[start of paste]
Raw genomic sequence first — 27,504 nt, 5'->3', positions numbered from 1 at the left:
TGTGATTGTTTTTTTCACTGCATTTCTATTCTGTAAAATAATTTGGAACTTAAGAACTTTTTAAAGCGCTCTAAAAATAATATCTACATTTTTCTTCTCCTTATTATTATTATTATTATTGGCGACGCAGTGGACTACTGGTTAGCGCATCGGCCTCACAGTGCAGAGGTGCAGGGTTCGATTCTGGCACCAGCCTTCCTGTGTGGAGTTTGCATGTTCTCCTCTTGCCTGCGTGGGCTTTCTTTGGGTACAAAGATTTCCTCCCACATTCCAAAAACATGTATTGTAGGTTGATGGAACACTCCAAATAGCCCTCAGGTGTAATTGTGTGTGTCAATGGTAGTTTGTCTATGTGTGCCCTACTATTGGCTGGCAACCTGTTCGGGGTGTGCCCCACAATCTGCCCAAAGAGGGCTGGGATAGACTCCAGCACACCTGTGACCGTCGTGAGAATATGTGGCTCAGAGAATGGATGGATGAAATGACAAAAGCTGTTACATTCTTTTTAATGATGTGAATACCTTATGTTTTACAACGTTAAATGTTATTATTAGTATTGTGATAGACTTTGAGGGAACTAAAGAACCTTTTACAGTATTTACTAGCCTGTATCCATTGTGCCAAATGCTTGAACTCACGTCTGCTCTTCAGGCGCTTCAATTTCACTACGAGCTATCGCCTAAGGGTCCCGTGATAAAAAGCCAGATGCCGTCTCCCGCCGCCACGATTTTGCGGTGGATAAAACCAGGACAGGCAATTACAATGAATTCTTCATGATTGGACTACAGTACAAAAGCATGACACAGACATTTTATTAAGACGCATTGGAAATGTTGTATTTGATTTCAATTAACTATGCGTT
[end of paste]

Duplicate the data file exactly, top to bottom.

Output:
Raw genomic sequence first — 27,504 nt, 5'->3', positions numbered from 1 at the left:
TGTGATTGTTTTTTTCACTGCATTTCTATTCTGTAAAATAATTTGGAACTTAAGAACTTTTTAAAGCGCTCTAAAAATAATATCTACATTTTTCTTCTCCTTATTATTATTATTATTATTGGCGACGCAGTGGACTACTGGTTAGCGCATCGGCCTCACAGTGCAGAGGTGCAGGGTTCGATTCTGGCACCAGCCTTCCTGTGTGGAGTTTGCATGTTCTCCTCTTGCCTGCGTGGGCTTTCTTTGGGTACAAAGATTTCCTCCCACATTCCAAAAACATGTATTGTAGGTTGATGGAACACTCCAAATAGCCCTCAGGTGTAATTGTGTGTGTCAATGGTAGTTTGTCTATGTGTGCCCTACTATTGGCTGGCAACCTGTTCGGGGTGTGCCCCACAATCTGCCCAAAGAGGGCTGGGATAGACTCCAGCACACCTGTGACCGTCGTGAGAATATGTGGCTCAGAGAATGGATGGATGAAATGACAAAAGCTGTTACATTCTTTTTAATGATGTGAATACCTTATGTTTTACAACGTTAAATGTTATTATTAGTATTGTGATAGACTTTGAGGGAACTAAAGAACCTTTTACAGTATTTACTAGCCTGTATCCATTGTGCCAAATGCTTGAACTCACGTCTGCTCTTCAGGCGCTTCAATTTCACTACGAGCTATCGCCTAAGGGTCCCGTGATAAAAAGCCAGATGCCGTCTCCCGCCGCCACGATTTTGCGGTGGATAAAACCAGGACAGGCAATTACAATGAATTCTTCATGATTGGACTACAGTACAAAAGCATGACACAGACATTTTATTAAGACGCATTGGAAATGTTGTATTTGATTTCAATTAACTATGCGTT